Hot on the heels of the release of Netflix’s Our Planet comes what is being hailed as ‘a landmark film’. Climate Change: The facts is said to deliver an unflinching exploration of what dangerous levels of climate change could mean for human populations, what is likely to happen if global warming exceeds 1.5 degrees and if major reductions in CO2 emissions are not made in the next decade.
Part of the Our Planet Matters series and narrated by Sir David Attenborough, Climate Change: The facts airs on Thursday 18 April at 9pm on BBC One. Surely not one to be missed?
And if you’re in the mood for some more small screen sustainability, we recommend the following:
Plastic China – Banned in China, this documentary tells the story of a family that scrapes by working to sort plastic waste.
A Plastic Whale – Focusing on a dead whale whose stomach was full of plastic bags and packaging, this Sky documentary looks for possible environmental solutions and forms part of its supprt for its Ocean Rescue campaign.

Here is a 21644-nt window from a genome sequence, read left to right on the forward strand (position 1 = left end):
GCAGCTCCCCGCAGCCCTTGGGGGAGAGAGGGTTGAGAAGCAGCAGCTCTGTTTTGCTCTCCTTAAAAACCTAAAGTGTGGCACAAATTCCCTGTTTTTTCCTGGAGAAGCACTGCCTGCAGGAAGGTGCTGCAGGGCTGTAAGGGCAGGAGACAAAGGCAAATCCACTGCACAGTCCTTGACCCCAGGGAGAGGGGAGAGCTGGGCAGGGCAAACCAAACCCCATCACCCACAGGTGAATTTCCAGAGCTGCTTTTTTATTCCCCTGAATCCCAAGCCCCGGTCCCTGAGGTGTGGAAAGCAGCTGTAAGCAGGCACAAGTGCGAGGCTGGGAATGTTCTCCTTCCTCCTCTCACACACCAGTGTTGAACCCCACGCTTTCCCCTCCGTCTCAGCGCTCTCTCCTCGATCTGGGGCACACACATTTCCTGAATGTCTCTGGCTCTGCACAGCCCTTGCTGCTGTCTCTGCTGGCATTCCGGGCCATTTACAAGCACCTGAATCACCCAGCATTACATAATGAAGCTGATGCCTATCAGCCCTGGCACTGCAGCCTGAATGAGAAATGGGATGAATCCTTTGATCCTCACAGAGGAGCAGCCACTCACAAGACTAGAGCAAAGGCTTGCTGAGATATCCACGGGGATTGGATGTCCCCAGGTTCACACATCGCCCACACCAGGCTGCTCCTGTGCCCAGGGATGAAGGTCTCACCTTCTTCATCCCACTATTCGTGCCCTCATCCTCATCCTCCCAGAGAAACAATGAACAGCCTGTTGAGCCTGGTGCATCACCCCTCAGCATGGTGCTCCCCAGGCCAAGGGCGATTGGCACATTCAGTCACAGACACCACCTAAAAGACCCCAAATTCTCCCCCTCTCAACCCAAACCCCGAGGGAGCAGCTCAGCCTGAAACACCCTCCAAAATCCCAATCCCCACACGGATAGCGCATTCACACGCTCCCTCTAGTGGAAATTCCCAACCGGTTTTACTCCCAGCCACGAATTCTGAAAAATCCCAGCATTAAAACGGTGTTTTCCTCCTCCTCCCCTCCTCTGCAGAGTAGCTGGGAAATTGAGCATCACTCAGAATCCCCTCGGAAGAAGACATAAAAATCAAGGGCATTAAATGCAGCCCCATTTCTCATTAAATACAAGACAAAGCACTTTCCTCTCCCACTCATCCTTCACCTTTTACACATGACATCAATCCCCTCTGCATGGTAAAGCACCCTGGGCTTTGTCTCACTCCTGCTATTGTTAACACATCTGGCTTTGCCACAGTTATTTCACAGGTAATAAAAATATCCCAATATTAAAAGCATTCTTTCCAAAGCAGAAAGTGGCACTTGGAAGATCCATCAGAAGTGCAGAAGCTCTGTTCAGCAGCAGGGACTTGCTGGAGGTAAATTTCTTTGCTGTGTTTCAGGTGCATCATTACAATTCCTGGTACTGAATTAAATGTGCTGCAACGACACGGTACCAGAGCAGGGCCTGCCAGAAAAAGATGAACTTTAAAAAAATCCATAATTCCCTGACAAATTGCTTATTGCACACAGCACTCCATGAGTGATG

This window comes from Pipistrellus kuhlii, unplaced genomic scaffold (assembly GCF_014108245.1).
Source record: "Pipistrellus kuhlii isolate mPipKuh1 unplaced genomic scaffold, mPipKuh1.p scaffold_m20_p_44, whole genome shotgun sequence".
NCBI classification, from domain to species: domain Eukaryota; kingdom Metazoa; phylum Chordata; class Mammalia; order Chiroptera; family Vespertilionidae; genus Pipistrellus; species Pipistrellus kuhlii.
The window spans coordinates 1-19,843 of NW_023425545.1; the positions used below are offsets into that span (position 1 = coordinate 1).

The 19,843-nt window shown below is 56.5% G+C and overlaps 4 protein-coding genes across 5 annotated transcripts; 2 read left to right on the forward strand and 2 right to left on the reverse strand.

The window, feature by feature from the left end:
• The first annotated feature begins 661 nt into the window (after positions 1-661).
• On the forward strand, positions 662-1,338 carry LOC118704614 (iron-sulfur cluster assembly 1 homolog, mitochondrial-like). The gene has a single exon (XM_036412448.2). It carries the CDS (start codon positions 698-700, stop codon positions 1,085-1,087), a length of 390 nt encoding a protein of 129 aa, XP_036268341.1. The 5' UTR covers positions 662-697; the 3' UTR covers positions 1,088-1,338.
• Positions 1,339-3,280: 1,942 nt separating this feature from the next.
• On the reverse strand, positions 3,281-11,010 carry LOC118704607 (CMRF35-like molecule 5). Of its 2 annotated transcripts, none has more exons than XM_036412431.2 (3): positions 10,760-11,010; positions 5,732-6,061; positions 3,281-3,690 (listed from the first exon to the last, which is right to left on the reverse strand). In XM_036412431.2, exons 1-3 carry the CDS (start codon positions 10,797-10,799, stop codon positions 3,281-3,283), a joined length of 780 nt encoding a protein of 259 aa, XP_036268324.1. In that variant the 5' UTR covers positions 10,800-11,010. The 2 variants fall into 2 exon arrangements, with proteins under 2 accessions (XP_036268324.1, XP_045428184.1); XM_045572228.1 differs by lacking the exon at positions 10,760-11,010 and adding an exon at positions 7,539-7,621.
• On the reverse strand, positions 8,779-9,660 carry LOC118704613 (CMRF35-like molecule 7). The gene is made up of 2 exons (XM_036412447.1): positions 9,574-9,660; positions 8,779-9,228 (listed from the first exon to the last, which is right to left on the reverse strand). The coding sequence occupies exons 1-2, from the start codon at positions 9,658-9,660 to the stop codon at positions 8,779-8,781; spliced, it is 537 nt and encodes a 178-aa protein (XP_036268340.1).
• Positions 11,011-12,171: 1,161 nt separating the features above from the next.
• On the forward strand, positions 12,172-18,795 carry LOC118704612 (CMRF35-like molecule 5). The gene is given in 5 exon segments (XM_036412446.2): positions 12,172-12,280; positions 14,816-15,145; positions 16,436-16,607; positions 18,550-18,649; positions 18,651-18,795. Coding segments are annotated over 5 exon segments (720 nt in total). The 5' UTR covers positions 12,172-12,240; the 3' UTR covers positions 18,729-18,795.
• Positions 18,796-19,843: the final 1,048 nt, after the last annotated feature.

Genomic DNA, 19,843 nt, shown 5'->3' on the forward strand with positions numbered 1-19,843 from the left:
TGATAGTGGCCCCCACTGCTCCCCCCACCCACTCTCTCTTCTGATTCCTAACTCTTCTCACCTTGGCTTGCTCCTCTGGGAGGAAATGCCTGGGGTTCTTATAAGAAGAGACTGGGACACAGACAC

A Plastic Ocean – Craig Leeson investigates the environmental impacts of ocean plastic waste.
Plastic Paradise: The Great Pacific Garbage Patch – Angela Sun’s journey of discovery to one of the most remote places on Earth, Midway Atoll, to uncover the truth behind the mystery of the Great Pacific Garbage Patch. Terrifying stuff.
Wasteland – This documentary shows the transformative power of art and the beauty of the human spirit. Artist Vik takes the viewer from the world’s largest landfill site outside Rio to international art stardom. He collaborates with the pickers who live and work in the rubbish.
How to Change the World – This chronicles the adventures of an eclectic group of young pioneers who set out to stop Richard Nixon’s nuclear bomb tests in Alaska, and end up creating the worldwide green movement with the birth of Greenpeace.
Stacey Dooley Investigates Fashion’s Dirty Little Secret – The Strictly 2018 winner investigates the shocking environmental impact caused by our insatiable appetite for cheap clothing.